This, too, is an argument that has been around since the early days of self assessment. The best of breed cloud ecosystem players have enjoyed a lucrative period during the past five years. But it should come as no surprise to hear IRIS chief marketing officer David Turner raising the integrated war cry to herald the arrival of the new IRIS Elements suite ingredients. 

Pointing to the complexities illustrated in our ongoing My Tech Stack series, Turner said that the mid-size firms that use the current IRIS Accountancy Suite stuck with the desktop solutions because they preferred the benefits of a single client database with joined-up workflows.

“Younger, millennial accountants may not know about IRIS, but our job is to excite them and make them realise that life isn’t just about QuickBooks and Xero,” he said. “They won’t help practitioners transform their businesses to cope with MTD.”

We’re bound to hear more of this kind of talk over the next few years. But could we end up re-enacting confrontations from the last great software war rather than looking ahead to the next major transition? 

The next wave

There’s no little irony in seeing all these compliance programs come to life within cyberspace just at the point when the classic Windows-era annual self assessment process is moving into its twilight years.

In 2024, HMRC estimates that another 4.2m small businesses and landlords will come into its Making Tax Digital for income tax filing regime. That represents a lot of digital record-keeping systems, all of which are going to require a method for filing quarterly updates with the tax department. 

An intake of that scale is going to wreak profound changes on the practice software market, which is where we start to notice the likes of Xero, FreeAgent and QuickBooks Online lurking with intent. Xero made the first move and is currently the best positioned to support accountants who want to cater for the MTD ITSA generation. But FreeAgent has stolen the lead with its niche landlord option for one of the biggest client populations in this camp.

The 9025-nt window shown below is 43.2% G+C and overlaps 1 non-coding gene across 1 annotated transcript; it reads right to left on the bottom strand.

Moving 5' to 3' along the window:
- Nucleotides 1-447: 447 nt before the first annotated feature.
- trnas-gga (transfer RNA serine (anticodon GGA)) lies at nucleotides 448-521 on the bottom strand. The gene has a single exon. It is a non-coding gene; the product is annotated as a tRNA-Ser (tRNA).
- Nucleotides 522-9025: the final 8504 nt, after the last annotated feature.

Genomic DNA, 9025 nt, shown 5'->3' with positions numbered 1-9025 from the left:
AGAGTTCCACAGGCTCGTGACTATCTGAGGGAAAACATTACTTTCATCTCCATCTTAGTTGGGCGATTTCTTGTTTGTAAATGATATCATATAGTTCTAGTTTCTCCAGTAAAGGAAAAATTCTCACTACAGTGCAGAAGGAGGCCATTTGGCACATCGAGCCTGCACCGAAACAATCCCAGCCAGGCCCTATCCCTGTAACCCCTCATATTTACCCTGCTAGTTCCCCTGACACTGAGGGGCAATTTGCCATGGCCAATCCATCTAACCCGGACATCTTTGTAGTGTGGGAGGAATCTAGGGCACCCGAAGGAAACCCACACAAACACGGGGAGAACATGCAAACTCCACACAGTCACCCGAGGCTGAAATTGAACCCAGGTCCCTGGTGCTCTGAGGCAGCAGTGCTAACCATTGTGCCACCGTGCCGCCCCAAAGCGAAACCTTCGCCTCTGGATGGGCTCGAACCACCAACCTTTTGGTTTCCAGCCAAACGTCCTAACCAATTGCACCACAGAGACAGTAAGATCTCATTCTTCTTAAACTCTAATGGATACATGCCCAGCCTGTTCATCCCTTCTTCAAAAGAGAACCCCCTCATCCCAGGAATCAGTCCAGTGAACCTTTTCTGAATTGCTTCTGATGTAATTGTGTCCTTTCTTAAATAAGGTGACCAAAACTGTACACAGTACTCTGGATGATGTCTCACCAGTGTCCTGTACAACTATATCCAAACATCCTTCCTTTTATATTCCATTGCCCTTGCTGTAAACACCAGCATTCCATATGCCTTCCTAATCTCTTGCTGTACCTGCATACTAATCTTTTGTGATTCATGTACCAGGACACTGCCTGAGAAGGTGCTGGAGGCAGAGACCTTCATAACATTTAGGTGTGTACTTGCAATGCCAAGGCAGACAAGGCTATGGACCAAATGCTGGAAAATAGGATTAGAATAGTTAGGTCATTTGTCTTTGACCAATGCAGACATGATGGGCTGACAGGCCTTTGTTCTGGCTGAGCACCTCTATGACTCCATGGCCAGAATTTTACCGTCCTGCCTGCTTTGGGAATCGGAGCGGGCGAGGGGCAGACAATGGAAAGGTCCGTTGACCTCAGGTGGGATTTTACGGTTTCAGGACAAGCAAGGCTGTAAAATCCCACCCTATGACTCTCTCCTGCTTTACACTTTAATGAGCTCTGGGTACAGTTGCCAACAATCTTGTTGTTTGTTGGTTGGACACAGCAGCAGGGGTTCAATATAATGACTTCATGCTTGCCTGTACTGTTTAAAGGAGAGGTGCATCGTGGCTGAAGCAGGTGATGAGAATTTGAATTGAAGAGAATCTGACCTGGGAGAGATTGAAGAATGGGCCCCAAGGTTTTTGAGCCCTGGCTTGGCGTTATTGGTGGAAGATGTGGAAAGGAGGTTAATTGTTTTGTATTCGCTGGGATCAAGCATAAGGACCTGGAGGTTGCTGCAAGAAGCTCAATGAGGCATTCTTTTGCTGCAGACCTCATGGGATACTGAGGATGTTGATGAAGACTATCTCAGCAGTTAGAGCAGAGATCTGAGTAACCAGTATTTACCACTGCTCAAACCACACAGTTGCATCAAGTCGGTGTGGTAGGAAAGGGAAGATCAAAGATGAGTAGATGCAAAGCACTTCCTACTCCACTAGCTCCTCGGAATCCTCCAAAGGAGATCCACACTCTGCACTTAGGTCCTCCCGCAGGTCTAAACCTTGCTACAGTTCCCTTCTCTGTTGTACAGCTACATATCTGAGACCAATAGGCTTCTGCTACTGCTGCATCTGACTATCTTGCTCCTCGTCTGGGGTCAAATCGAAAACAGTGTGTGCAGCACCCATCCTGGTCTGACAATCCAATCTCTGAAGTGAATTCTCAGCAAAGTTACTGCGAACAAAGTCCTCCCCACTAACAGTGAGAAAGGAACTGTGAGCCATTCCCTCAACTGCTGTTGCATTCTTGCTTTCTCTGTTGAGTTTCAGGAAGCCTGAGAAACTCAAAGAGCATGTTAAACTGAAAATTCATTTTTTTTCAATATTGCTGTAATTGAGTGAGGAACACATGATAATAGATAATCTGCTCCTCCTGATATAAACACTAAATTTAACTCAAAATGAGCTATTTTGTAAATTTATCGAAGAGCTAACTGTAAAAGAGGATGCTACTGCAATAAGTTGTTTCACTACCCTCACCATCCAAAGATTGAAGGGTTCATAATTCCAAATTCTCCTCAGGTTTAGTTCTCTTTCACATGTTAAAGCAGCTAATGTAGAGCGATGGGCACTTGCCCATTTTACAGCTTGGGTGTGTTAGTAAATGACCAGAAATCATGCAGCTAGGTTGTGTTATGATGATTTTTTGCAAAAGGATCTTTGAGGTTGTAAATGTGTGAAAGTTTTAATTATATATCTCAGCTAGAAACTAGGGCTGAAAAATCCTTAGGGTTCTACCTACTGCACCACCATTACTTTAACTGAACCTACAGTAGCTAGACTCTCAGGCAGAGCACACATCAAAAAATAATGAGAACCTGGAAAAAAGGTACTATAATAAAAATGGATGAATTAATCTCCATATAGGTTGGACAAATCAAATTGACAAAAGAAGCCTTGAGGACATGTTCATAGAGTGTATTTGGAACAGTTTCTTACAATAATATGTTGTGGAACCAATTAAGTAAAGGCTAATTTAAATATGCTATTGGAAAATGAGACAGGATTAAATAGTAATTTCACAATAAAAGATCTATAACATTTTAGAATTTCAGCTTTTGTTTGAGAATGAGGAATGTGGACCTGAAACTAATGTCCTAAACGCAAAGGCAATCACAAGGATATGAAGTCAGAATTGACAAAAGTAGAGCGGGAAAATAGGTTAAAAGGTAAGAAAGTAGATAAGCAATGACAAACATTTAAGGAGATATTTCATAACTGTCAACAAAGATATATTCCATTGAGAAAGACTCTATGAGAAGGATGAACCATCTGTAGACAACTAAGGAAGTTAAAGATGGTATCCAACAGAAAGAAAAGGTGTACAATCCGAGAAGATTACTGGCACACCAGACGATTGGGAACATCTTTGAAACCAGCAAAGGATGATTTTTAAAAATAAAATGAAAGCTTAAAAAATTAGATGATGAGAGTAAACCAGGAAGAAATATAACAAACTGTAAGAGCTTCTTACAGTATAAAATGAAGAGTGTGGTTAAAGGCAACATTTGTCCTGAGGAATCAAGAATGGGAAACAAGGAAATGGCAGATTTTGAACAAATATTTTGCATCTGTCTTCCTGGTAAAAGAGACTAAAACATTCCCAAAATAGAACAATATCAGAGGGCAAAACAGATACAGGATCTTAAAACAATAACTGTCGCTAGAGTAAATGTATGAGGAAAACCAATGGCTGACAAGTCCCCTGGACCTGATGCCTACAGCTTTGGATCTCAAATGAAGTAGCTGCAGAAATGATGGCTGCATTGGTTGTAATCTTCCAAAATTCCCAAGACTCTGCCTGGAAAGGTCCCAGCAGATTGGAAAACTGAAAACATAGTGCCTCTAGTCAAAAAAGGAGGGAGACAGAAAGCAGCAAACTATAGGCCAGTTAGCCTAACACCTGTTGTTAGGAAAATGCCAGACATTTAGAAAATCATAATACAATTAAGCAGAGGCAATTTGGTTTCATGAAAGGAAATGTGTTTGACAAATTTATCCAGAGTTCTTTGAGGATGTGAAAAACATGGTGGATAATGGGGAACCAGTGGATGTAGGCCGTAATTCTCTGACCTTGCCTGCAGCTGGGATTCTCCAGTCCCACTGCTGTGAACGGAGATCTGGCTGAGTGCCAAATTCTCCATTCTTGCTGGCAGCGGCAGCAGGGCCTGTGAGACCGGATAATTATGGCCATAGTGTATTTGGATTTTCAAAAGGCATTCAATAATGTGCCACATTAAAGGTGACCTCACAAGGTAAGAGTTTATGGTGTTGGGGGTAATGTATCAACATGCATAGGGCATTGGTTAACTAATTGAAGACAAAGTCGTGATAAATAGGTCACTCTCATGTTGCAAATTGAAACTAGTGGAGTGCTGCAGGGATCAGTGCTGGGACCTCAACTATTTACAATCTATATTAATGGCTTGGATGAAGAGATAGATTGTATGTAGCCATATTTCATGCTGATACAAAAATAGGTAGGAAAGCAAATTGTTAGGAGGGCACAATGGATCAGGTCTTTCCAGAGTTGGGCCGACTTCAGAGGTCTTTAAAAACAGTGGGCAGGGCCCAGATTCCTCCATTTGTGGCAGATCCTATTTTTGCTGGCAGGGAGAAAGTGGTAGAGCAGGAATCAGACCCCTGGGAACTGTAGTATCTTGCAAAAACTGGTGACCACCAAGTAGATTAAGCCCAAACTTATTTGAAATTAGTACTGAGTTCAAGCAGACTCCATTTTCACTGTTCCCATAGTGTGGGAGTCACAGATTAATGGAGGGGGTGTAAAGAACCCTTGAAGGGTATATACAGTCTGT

A look at HMRC’s list of currently available MTD ITSA programs reveals three names that may be mildly unfamiliar to practitioners: Apari, Cirrostratus and untied. While the nuances of double-entry bookkeeping and tax compliance (not to mention shifting programming interfaces at HMRC’s end), these developers are more data wranglers who see the opportunity to carve out constituencies currently untended by established developers - and accountants. As Richard Sergeant has reported previously, the race for sole trader MTD solutions could be the space to watch as we try to work out who’s going to find the magic formula that shapes the next generation of tax and practice apps.

Replies (10)

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By Peter Bromiley
13th May 2022 11:00

The IRIS Elements suite link needs fixing. It goes to BTC.

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Replying to Peter Bromiley:
By Hugo Fair
13th May 2022 11:52

He who pays the piper calls the tune!

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Replying to Peter Bromiley:
Jake Smith, AccountingWEB
By Jake Smith
13th May 2022 12:33

Thanks Peter, that's fixed!

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By MCV71
13th May 2022 11:33

The point of my post you refer to has been mis-read by you. I have been using cloud tax software for years. I was asking with the sell-out and mergers of the last few years, and the few remaining independents left seeming eyeing up large practices for clients, what is left for the smaller practices.

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Replying to MCV71:
By Hugo Fair
13th May 2022 12:19

"The point of my post you refer to has been mis-read by you" ... along with much of the other 'data' I'm afraid.
The article reads like something emanating from politicians - where you decide on the desired outcome before trying to find supporting 'evidence' ... instead of collecting the evidence first and seeing what outcome results from it all.

There's no need for a battle between 'cloud' and 'non-cloud' software (from the user's perspective).
It's a 'problem' engineered by the software companies who can save money three times over via cloud ... 1 vs 2 platforms to maintain, lends itself more easily to the subscription model, and allows most of the support to be (re)moved.

But those who handle large bulk volumes of data, or have intensive processing needs such as complex reporting or data manipulation, or (as reported on recent threads) want to be in control of the data (for error correction and/or audits for example) will never be well served by the cloud model ... as it's not what it's for.